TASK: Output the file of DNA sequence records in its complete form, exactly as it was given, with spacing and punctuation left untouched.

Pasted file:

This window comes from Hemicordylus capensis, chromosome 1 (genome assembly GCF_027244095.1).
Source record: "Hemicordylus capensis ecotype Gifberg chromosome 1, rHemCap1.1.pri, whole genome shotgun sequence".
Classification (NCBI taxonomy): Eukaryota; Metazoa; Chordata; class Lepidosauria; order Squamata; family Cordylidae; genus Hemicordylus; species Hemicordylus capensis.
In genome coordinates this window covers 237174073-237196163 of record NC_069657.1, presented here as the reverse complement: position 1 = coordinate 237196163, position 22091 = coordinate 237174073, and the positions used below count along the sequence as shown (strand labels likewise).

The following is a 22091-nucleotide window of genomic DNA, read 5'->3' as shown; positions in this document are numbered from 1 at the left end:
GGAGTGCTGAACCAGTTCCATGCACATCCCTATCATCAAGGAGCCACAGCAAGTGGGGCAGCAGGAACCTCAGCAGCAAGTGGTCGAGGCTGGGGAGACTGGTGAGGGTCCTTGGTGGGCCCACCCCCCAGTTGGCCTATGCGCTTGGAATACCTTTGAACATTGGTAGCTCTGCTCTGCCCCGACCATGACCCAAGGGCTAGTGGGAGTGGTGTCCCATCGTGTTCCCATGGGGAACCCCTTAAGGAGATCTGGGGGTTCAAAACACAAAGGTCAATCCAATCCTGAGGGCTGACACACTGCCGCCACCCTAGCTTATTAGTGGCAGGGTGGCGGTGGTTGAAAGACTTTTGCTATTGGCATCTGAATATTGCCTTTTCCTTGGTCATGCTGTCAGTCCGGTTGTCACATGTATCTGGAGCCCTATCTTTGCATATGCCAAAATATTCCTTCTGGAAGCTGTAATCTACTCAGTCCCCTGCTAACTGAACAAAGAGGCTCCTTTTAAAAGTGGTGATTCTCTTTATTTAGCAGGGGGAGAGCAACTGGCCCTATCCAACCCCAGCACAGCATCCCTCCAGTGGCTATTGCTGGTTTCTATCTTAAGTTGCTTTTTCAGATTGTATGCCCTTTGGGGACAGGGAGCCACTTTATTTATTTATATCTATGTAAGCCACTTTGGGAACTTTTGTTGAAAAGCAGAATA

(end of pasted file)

This window comes from Hemicordylus capensis, chromosome 1 (genome assembly GCF_027244095.1).
Source record: "Hemicordylus capensis ecotype Gifberg chromosome 1, rHemCap1.1.pri, whole genome shotgun sequence".
Classification (NCBI taxonomy): Eukaryota; Metazoa; Chordata; class Lepidosauria; order Squamata; family Cordylidae; genus Hemicordylus; species Hemicordylus capensis.
In genome coordinates this window covers 237174073-237196163 of record NC_069657.1, presented here as the reverse complement: position 1 = coordinate 237196163, position 22091 = coordinate 237174073, and the positions used below count along the sequence as shown (strand labels likewise).

The following is a 22091-nucleotide window of genomic DNA, read 5'->3' as shown; positions in this document are numbered from 1 at the left end:
GGAGTGCTGAACCAGTTCCATGCACATCCCTATCATCAAGGAGCCACAGCAAGTGGGGCAGCAGGAACCTCAGCAGCAAGTGGTCGAGGCTGGGGAGACTGGTGAGGGTCCTTGGTGGGCCCACCCCCCAGTTGGCCTATGCGCTTGGAATACCTTTGAACATTGGTAGCTCTGCTCTGCCCCGACCATGACCCAAGGGCTAGTGGGAGTGGTGTCCCATCGTGTTCCCATGGGGAACCCCTTAAGGAGATCTGGGGGTTCAAAACACAAAGGTCAATCCAATCCTGAGGGCTGACACACTGCCGCCACCCTAGCTTATTAGTGGCAGGGTGGCGGTGGTTGAAAGACTTTTGCTATTGGCATCTGAATATTGCCTTTTCCTTGGTCATGCTGTCAGTCCGGTTGTCACATGTATCTGGAGCCCTATCTTTGCATATGCCAAAATATTCCTTCTGGAAGCTGTAATCTACTCAGTCCCCTGCTAACTGAACAAAGAGGCTCCTTTTAAAAGTGGTGATTCTCTTTATTTAGCAGGGGGAGAGCAACTGGCCCTATCCAACCCCAGCACAGCATCCCTCCAGTGGCTATTGCTGGTTTCTATCTTAAGTTGCTTTTTCAGATTGTATGCCCTTTGGGGACAGGGAGCCACTTTATTTATTTATATCTATGTAAGCCACTTTGGGAACTTTTGTTGAAAAGCAGAATA